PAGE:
Feed Your Dog This Not That: Vitamins & Minerals

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Commercially available dog foods will typically contain long lists of ingredients.  In fact, the average dog food contains over 40 different ingredients in a single recipe.  One of the reasons that dog foods contain so many ingredients is due to the fact that they are generally formulated to be “complete and balanced”.  Complete and balanced simply means that the food contains all of the essential nutrition needed by a dog’s body, although it is not an indication of quality nor is it an indication of whether the food is really species appropriate or not.

 

Feed this Not that_Minerals
 

Back to the long ingredient lists, a typical dog food recipe will contain many vitamin and mineral additives in order to meet the complete and balanced requirement.  This tends to bloat the number of ingredients in a recipe.  This is not necessarily a bad thing, but the type of specific vitamins (or foods) that are used to provide a complete and balanced diet is important.

 

Whole Vitamins Versus Isolated or Synthetic Vitamins

Vitamins are composite substances containing several components: the vitamin component plus minerals, antioxidants, enzymes, coenzymes, amino acids, and fatty acids. Consumed whole, they are readily available for absorption in the body and can provide the nutrition needed for the various life functions.

 

Isolated or synthetic vitamins are a lot different, and may not necessarily be absorbed and used by the body in the same way as their natural counterparts. Isolated vitamins are typically created through a chemical treatment of a natural source.  Chemicals such as ether, which is made from alcohol and sulphuric acid, or benzene, which is a derivative of petroleum, are commonly used in the isolation process.  Obviously, these are not chemicals that you would want to feed a dog.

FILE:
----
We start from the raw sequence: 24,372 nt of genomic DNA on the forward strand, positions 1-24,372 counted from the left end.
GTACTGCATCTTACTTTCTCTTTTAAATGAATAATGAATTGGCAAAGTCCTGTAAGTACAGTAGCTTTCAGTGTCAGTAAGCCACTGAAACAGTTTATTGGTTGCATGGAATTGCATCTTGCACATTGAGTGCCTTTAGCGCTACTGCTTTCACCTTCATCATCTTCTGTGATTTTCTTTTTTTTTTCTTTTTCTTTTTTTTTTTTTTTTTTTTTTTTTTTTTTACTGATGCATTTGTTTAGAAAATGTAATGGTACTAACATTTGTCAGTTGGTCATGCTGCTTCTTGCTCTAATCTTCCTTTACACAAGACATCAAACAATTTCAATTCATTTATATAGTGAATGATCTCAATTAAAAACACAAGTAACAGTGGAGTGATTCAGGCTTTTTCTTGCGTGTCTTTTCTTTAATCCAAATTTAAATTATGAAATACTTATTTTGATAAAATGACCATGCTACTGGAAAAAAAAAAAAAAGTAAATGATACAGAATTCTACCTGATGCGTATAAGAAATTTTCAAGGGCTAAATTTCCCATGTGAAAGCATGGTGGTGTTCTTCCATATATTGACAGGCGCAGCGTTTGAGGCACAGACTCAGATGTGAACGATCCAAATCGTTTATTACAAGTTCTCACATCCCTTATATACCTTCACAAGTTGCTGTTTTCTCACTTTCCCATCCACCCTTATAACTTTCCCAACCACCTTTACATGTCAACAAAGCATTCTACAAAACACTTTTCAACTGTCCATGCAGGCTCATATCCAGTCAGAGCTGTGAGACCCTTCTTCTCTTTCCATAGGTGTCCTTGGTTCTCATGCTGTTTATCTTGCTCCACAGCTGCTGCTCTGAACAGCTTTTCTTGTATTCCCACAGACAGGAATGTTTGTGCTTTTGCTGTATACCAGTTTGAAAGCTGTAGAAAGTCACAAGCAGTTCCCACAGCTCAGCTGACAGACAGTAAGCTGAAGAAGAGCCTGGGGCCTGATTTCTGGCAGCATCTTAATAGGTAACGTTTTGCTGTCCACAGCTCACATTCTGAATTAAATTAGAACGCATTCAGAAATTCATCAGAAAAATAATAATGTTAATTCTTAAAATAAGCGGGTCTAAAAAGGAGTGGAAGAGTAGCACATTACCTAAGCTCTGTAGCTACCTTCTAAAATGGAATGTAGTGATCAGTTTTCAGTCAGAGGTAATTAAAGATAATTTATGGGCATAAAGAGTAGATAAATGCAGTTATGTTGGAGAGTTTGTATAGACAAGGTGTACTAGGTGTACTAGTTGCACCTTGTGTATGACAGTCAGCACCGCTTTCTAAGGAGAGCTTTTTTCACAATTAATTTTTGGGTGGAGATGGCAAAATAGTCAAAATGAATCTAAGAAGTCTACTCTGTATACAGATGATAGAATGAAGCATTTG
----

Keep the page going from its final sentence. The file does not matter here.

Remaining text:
A series of further steps are normally taken to complete the isolation process.  The chemically treated substance is then further treated with a precipitant such as iron chloride, or lead salts, and then filtered, distilled by heat. During this process, most of the natural enzymes in the vitamin have been destroyed, thus making the isolate less nutritionally potent (if not useless, or even harmful to the body).

 

Furthermore, isolated vitamins tend to have a different ‘rotation’ than do their whole form counterparts.  Rotation is a topic that deserves its own post (or two), but the idea is that the vitamin complex is naturally formed to rotate in a certain direction, right or left.  Often, isolated or synthetic versions have the opposite rotation.  When it comes to the body’s ability to use the vitamin, a proper rotational configuration can bind to the appropriate receptor sites for absorption.  The opposite rotation cannot.  In fact, the opposite rotation can be associated with the negative side effects of a vitamin overdose.

 

Whole Foods and Whole Vitamins

The best source of vitamins and minerals are whole foods.  A diet that is full of assorted meats, fruits, and vegetables, should, in theory, provide most of the dog’s nutritional requirements.   In any case, look for foods that contain lots of whole foods and whole vitamin complexes (e.g. Vitamin C) instead of isolates and synthetics (see below for examples).

 

Feed This Not That
Fruits and vegetables Synthetic, isolated vitamins (often denoted by prefix dl-)
Chelated, chelates (if added as a vitamin pack) Vitamin K3 or Menadione
Whole Vitamin C, Ester C Ascorbic acid
Natural Vitamin E (Tocopherols) Dl-alpha tocopherol, dl-alpha tocopherol acetate
Vitamin A Retinyl palmitate or retinyl acetate
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1 Comment

  1. We give all-natural supplements to the boys. Of course, they LOVE fresh and dehydrated fruit and veggies.
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